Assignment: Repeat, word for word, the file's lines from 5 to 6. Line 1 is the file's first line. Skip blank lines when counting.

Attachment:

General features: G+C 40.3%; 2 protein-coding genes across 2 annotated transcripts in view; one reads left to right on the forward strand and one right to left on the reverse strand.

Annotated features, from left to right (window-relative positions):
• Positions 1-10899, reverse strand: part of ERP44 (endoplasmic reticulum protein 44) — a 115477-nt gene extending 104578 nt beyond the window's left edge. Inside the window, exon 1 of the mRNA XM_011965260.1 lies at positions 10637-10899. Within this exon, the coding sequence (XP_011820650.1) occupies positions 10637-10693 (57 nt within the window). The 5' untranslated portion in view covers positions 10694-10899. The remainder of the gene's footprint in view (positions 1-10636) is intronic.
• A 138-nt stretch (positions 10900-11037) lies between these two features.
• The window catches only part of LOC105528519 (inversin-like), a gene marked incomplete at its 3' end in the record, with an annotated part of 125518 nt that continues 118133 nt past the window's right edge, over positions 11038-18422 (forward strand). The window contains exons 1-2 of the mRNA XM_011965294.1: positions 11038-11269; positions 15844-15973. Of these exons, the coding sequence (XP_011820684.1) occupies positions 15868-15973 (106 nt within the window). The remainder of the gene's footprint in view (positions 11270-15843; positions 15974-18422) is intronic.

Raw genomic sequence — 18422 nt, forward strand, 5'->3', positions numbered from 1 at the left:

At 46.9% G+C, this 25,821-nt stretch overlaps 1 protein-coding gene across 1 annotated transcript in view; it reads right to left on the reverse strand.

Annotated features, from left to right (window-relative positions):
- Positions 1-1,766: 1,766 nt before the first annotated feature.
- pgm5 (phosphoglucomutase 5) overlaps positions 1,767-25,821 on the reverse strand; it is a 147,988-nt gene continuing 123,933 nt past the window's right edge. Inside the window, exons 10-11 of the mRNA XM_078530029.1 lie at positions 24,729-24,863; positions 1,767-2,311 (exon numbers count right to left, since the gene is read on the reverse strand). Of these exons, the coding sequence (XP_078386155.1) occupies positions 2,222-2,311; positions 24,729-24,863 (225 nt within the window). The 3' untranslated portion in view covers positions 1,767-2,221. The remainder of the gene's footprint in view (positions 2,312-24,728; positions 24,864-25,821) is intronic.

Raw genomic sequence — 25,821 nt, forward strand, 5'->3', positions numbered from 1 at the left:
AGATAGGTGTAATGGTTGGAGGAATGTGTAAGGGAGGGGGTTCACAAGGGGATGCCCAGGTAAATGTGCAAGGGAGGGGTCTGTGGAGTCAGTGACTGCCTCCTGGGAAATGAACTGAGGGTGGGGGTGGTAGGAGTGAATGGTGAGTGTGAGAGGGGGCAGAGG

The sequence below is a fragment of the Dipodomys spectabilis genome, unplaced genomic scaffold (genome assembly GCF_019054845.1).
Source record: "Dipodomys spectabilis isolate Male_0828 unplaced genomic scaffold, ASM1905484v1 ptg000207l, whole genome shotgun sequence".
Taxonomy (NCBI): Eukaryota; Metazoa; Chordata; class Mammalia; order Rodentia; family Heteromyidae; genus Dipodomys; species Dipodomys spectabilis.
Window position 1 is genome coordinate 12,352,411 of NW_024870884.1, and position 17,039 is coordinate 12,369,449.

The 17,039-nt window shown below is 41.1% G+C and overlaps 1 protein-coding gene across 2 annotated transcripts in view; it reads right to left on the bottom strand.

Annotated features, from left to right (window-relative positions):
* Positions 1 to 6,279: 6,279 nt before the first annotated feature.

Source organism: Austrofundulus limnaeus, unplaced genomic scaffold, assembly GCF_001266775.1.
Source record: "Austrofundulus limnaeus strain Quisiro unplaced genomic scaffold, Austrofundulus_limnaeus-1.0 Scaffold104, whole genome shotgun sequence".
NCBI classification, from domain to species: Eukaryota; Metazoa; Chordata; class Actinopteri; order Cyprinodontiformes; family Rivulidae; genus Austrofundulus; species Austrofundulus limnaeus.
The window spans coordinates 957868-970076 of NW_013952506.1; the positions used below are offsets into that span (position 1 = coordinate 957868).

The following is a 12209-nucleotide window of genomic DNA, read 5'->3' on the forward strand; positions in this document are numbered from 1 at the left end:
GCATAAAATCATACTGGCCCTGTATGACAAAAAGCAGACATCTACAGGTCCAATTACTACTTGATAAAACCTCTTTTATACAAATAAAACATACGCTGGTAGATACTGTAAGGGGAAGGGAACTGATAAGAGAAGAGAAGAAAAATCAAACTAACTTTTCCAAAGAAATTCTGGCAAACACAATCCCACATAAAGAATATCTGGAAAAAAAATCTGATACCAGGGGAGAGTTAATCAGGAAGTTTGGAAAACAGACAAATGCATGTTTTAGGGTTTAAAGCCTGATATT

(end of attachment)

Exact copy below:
• The window catches only part of LOC105528519 (inversin-like), a gene marked incomplete at its 3' end in the record, with an annotated part of 125518 nt that continues 118133 nt past the window's right edge, over positions 11038-18422 (forward strand). The window contains exons 1-2 of the mRNA XM_011965294.1: positions 11038-11269; positions 15844-15973. Of these exons, the coding sequence (XP_011820684.1) occupies positions 15868-15973 (106 nt within the window). The remainder of the gene's footprint in view (positions 11270-15843; positions 15974-18422) is intronic.

Raw genomic sequence — 18422 nt, forward strand, 5'->3', positions numbered from 1 at the left: